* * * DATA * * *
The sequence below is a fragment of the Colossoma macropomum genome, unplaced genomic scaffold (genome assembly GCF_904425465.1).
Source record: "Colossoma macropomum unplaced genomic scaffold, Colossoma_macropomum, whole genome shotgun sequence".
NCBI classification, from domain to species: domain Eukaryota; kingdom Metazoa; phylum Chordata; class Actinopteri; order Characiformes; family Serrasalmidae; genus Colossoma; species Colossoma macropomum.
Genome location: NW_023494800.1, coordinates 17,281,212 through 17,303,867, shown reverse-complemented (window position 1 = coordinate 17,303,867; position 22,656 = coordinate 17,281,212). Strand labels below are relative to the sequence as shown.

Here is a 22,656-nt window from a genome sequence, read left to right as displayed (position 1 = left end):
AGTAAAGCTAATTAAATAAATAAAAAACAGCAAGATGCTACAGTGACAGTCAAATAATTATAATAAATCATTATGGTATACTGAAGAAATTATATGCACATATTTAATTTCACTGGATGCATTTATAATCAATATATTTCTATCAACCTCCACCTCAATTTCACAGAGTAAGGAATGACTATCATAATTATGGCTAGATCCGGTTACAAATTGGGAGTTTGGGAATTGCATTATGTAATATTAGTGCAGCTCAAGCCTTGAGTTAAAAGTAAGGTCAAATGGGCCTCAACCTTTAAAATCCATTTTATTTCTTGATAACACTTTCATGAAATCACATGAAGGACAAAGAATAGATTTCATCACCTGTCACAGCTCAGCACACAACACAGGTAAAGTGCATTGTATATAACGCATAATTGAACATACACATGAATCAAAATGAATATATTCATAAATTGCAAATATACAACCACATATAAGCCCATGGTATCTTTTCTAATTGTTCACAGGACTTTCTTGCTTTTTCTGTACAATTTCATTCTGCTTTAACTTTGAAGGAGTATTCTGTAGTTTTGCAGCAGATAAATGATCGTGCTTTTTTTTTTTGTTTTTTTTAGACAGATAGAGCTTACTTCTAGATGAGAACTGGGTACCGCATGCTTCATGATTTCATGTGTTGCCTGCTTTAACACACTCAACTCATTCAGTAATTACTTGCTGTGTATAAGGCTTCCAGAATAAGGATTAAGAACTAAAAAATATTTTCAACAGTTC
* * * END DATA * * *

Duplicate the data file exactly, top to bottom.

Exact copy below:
The sequence below is a fragment of the Colossoma macropomum genome, unplaced genomic scaffold (genome assembly GCF_904425465.1).
Source record: "Colossoma macropomum unplaced genomic scaffold, Colossoma_macropomum, whole genome shotgun sequence".
NCBI classification, from domain to species: domain Eukaryota; kingdom Metazoa; phylum Chordata; class Actinopteri; order Characiformes; family Serrasalmidae; genus Colossoma; species Colossoma macropomum.
Genome location: NW_023494800.1, coordinates 17,281,212 through 17,303,867, shown reverse-complemented (window position 1 = coordinate 17,303,867; position 22,656 = coordinate 17,281,212). Strand labels below are relative to the sequence as shown.

Here is a 22,656-nt window from a genome sequence, read left to right as displayed (position 1 = left end):
AGTAAAGCTAATTAAATAAATAAAAAACAGCAAGATGCTACAGTGACAGTCAAATAATTATAATAAATCATTATGGTATACTGAAGAAATTATATGCACATATTTAATTTCACTGGATGCATTTATAATCAATATATTTCTATCAACCTCCACCTCAATTTCACAGAGTAAGGAATGACTATCATAATTATGGCTAGATCCGGTTACAAATTGGGAGTTTGGGAATTGCATTATGTAATATTAGTGCAGCTCAAGCCTTGAGTTAAAAGTAAGGTCAAATGGGCCTCAACCTTTAAAATCCATTTTATTTCTTGATAACACTTTCATGAAATCACATGAAGGACAAAGAATAGATTTCATCACCTGTCACAGCTCAGCACACAACACAGGTAAAGTGCATTGTATATAACGCATAATTGAACATACACATGAATCAAAATGAATATATTCATAAATTGCAAATATACAACCACATATAAGCCCATGGTATCTTTTCTAATTGTTCACAGGACTTTCTTGCTTTTTCTGTACAATTTCATTCTGCTTTAACTTTGAAGGAGTATTCTGTAGTTTTGCAGCAGATAAATGATCGTGCTTTTTTTTTTTGTTTTTTTTAGACAGATAGAGCTTACTTCTAGATGAGAACTGGGTACCGCATGCTTCATGATTTCATGTGTTGCCTGCTTTAACACACTCAACTCATTCAGTAATTACTTGCTGTGTATAAGGCTTCCAGAATAAGGATTAAGAACTAAAAAATATTTTCAACAGTTC